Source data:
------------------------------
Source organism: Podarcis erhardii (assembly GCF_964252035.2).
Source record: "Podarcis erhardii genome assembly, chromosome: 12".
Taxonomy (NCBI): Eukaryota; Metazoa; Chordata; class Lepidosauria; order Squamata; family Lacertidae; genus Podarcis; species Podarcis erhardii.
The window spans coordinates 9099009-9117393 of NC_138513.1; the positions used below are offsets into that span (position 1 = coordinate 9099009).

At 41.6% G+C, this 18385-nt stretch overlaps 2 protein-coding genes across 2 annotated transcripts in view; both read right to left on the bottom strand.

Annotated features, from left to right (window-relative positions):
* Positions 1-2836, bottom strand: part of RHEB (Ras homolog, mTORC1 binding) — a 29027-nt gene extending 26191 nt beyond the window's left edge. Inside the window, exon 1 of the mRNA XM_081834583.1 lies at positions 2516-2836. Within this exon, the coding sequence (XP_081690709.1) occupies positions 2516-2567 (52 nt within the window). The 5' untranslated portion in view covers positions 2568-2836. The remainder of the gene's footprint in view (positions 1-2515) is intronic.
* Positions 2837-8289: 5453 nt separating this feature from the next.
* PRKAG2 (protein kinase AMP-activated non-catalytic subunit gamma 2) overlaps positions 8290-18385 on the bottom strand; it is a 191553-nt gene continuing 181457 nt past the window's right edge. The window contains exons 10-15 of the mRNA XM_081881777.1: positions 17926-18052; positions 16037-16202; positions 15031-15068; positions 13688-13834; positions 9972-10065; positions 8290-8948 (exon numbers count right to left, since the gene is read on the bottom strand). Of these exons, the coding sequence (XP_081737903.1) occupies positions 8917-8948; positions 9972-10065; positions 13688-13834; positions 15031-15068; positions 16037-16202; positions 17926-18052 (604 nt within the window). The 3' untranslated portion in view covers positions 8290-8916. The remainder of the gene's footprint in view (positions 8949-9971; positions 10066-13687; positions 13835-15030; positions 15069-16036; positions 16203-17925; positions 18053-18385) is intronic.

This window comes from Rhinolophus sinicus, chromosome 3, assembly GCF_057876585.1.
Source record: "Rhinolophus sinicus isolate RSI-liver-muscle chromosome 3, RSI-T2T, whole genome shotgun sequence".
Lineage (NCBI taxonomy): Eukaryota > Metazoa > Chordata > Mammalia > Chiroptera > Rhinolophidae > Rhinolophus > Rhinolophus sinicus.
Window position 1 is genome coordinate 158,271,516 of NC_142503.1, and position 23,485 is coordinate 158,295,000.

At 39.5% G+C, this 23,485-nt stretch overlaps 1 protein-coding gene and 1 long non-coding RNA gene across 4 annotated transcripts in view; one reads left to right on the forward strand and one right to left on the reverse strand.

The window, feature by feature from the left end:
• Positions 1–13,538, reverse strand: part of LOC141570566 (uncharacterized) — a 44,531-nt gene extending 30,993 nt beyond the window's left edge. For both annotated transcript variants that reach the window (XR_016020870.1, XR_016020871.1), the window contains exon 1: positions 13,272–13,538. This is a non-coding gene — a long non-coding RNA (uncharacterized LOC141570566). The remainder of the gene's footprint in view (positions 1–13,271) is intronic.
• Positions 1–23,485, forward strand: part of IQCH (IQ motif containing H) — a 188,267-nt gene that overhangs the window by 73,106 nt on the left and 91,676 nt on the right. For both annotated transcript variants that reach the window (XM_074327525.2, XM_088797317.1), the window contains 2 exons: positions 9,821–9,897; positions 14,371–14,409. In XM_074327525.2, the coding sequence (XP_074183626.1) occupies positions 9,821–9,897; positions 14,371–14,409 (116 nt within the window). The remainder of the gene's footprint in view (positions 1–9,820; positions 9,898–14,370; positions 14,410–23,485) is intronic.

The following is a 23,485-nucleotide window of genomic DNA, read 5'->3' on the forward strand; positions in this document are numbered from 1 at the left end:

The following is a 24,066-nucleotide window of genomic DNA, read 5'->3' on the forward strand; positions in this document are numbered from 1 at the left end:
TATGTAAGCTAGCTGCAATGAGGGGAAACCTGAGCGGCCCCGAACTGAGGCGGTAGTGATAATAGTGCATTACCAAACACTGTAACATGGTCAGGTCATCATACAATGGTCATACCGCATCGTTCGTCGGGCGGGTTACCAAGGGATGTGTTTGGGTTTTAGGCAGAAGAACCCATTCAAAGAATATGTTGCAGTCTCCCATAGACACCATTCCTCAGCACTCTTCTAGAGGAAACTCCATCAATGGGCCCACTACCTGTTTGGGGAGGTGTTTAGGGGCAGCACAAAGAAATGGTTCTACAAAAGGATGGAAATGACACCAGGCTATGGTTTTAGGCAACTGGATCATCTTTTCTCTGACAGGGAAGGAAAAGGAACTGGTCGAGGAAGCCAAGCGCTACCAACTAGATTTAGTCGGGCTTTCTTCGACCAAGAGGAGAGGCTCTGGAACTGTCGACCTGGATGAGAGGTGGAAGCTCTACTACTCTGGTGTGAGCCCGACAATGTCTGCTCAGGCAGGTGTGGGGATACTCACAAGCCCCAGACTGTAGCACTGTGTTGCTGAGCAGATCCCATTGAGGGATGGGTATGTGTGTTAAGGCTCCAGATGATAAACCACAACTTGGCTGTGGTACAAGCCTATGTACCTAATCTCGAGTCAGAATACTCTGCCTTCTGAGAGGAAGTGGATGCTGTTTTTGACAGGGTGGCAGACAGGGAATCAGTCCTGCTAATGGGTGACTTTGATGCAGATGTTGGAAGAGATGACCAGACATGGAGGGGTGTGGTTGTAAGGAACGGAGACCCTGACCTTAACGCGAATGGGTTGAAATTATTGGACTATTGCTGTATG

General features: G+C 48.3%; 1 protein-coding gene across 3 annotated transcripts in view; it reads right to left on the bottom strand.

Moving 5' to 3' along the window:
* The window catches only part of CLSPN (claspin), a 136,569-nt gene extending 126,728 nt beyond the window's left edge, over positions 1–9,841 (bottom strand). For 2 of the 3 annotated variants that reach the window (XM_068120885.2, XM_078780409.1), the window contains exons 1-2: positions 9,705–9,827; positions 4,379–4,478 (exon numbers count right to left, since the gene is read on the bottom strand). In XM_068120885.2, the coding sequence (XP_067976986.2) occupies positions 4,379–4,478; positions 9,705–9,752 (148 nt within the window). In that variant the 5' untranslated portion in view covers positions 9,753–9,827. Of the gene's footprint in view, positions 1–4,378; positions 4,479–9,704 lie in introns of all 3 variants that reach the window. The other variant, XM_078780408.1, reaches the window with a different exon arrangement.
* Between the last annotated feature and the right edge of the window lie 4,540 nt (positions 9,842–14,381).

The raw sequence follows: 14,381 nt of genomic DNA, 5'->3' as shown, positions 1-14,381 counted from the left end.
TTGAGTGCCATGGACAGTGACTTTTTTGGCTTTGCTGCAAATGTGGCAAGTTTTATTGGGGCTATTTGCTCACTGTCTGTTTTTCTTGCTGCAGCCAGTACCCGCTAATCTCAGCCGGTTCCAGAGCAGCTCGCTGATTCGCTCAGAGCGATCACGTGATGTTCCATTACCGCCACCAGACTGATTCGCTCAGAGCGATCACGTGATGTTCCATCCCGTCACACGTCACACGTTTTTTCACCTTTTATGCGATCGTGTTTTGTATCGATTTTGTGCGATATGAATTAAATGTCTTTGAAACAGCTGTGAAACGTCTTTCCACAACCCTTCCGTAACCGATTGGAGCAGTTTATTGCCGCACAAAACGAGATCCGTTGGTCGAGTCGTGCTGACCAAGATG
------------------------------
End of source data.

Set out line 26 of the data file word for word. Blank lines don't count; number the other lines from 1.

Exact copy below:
TTGAGTGCCATGGACAGTGACTTTTTTGGCTTTGCTGCAAATGTGGCAAGTTTTATTGGGGCTATTTGCTCACTGTCTGTTTTTCTTGCTGCAGCCAGTACCCGCTAATCTCAGCCGGTTCCAGAGCAGCTCGCTGATTCGCTCAGAGCGATCACGTGATGTTCCATTACCGCCACCAGACTGATTCGCTCAGAGCGATCACGTGATGTTCCATCCCGTCACACGTCACACGTTTTTTCACCTTTTATGCGATCGTGTTTTGTATCGATTTTGTGCGATATGAATTAAATGTCTTTGAAACAGCTGTGAAACGTCTTTCCACAACCCTTCCGTAACCGATTGGAGCAGTTTATTGCCGCACAAAACGAGATCCGTTGGTCGAGTCGTGCTGACCAAGATG